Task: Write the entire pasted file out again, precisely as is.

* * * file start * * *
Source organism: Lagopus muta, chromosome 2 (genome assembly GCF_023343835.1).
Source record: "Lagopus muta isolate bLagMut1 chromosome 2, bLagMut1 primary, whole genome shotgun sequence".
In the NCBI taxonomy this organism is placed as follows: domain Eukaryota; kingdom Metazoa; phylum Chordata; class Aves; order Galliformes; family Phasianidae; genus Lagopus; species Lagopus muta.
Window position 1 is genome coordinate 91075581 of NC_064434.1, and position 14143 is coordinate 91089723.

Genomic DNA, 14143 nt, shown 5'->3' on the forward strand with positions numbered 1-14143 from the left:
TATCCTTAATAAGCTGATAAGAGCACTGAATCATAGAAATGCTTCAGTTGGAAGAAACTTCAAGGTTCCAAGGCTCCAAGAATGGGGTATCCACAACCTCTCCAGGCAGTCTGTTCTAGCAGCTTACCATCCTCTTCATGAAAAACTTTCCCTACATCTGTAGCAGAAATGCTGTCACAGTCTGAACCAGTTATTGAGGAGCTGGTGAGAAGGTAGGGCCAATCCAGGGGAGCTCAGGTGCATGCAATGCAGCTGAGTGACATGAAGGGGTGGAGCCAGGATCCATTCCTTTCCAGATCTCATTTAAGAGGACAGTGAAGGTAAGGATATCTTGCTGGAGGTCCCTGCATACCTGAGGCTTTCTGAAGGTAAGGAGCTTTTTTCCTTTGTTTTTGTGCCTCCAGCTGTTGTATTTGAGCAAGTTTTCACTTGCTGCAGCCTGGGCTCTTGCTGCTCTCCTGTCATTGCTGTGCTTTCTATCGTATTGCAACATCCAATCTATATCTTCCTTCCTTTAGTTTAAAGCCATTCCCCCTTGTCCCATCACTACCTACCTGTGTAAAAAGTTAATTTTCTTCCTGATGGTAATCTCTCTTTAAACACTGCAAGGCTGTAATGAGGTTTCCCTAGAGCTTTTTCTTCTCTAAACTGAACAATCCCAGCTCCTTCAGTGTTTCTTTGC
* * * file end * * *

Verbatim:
Source organism: Lagopus muta, chromosome 2 (genome assembly GCF_023343835.1).
Source record: "Lagopus muta isolate bLagMut1 chromosome 2, bLagMut1 primary, whole genome shotgun sequence".
In the NCBI taxonomy this organism is placed as follows: domain Eukaryota; kingdom Metazoa; phylum Chordata; class Aves; order Galliformes; family Phasianidae; genus Lagopus; species Lagopus muta.
Window position 1 is genome coordinate 91075581 of NC_064434.1, and position 14143 is coordinate 91089723.

Genomic DNA, 14143 nt, shown 5'->3' on the forward strand with positions numbered 1-14143 from the left:
TATCCTTAATAAGCTGATAAGAGCACTGAATCATAGAAATGCTTCAGTTGGAAGAAACTTCAAGGTTCCAAGGCTCCAAGAATGGGGTATCCACAACCTCTCCAGGCAGTCTGTTCTAGCAGCTTACCATCCTCTTCATGAAAAACTTTCCCTACATCTGTAGCAGAAATGCTGTCACAGTCTGAACCAGTTATTGAGGAGCTGGTGAGAAGGTAGGGCCAATCCAGGGGAGCTCAGGTGCATGCAATGCAGCTGAGTGACATGAAGGGGTGGAGCCAGGATCCATTCCTTTCCAGATCTCATTTAAGAGGACAGTGAAGGTAAGGATATCTTGCTGGAGGTCCCTGCATACCTGAGGCTTTCTGAAGGTAAGGAGCTTTTTTCCTTTGTTTTTGTGCCTCCAGCTGTTGTATTTGAGCAAGTTTTCACTTGCTGCAGCCTGGGCTCTTGCTGCTCTCCTGTCATTGCTGTGCTTTCTATCGTATTGCAACATCCAATCTATATCTTCCTTCCTTTAGTTTAAAGCCATTCCCCCTTGTCCCATCACTACCTACCTGTGTAAAAAGTTAATTTTCTTCCTGATGGTAATCTCTCTTTAAACACTGCAAGGCTGTAATGAGGTTTCCCTAGAGCTTTTTCTTCTCTAAACTGAACAATCCCAGCTCCTTCAGTGTTTCTTTGC